Just like version 1.0 of the gremlins we saw earlier, an interpreter wrecked by a no-op putStrLn' blithely discards the PutStrLn stub:

runPure (Free (PutStrLn y t)) xs = runPure t xs

That's what an apples-to-apples comparison would look like.

It's unfortunate that these errors ruin what is otherwise a decent intro to free monads. For instance, the final part in "Purify code" about QuickCheck-ing the [String] -> [String] interpreter is definitely worth expanding. The immense leverage afforded by QuickCheck—whether or not applied to free monads—deserves to be more widely known.

So are free monads really about purity?

"Pure" is an overloaded adjective with multiple meanings. On the one hand, the academic literature uses it in a technical sense with no value judgments whatsoever. On the other hand, it's heavily connotative of "good" and these connotations skew our apprehension of what is called "pure."

What should be obvious is that free monads don't automagically purify your code and clean them free of bugs.

Free monads don't give you additional type safety over what you already get in unreified Haskell. Although you've just seen a perturbation on the free monad encoding that gains you additional leverage, the fact remains that there's no known theory to guide you in such customizations.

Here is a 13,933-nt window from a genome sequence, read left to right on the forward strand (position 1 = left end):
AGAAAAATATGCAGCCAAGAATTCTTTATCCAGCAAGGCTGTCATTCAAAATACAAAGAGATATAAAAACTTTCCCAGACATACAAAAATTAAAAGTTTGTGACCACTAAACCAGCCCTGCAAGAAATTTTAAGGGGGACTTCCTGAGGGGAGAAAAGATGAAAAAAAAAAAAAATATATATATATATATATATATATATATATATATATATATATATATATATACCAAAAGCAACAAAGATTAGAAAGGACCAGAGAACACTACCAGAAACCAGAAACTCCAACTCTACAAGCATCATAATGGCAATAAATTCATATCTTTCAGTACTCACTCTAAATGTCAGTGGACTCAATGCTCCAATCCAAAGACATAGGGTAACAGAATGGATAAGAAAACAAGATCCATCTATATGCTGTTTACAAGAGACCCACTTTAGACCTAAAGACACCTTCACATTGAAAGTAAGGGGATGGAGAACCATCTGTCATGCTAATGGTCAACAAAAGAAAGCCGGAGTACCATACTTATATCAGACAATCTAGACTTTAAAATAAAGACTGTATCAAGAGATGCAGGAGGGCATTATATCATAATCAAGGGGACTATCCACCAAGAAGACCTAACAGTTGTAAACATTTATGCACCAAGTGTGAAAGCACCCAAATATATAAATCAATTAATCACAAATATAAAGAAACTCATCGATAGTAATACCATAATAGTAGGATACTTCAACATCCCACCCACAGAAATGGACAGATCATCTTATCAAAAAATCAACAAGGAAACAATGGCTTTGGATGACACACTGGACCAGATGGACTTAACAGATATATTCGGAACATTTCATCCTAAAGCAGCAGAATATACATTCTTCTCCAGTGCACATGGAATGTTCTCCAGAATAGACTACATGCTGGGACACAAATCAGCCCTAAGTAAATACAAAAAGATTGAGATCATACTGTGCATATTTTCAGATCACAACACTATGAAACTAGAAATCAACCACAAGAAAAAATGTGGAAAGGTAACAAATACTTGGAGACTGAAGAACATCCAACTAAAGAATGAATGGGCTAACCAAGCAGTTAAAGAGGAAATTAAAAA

What free monads do is that they allow you to DSL-ize portions of your code into manipulable data structures. This comes at a cost. Neither building the data structure in client code nor unpacking them in the interpreter comes for free. Just like how building a singly-linked list using append operations is inefficient, you would need to learn the Coyoneda transformation to ensure that you don't pay a similar quadratic-time cost for free monads.

Worst of all, you lose out on compiler optimizations. For instance, if you capture the syntax of State-monadic code but don't reimplement in your interpreter any of GHC's advanced transformations that pure, lazy code enjoy; your code will end up slower. Roman Cheplyaka has benchmarked a free monadic encoding of State to be two orders of magnitude slower than native effects (emphasis his).

When considering whether you need free monads, ask yourself, "Do I need a deep DSL? Am I ready to roll—and maintain, and optimize, and debug—my own interpreter for the DSL?"

But you can bet your bottom dollar that free monads aren't some magical cleaning solution. And they definitely won't detox your colon, although whatever the following ad is selling just might:

colon detox ad

Kim-Ee Yeoh hacks Haskell for fun, profit, and greater good by reading, writing, learning, and teaching.

Kim-Ee Yeoh

No shilling, no snake oil. Your colon will never be harmed. Just advice on how to get good at Functional Programming. There's no risk at all to you if you'd like to receive The Haskell Courant.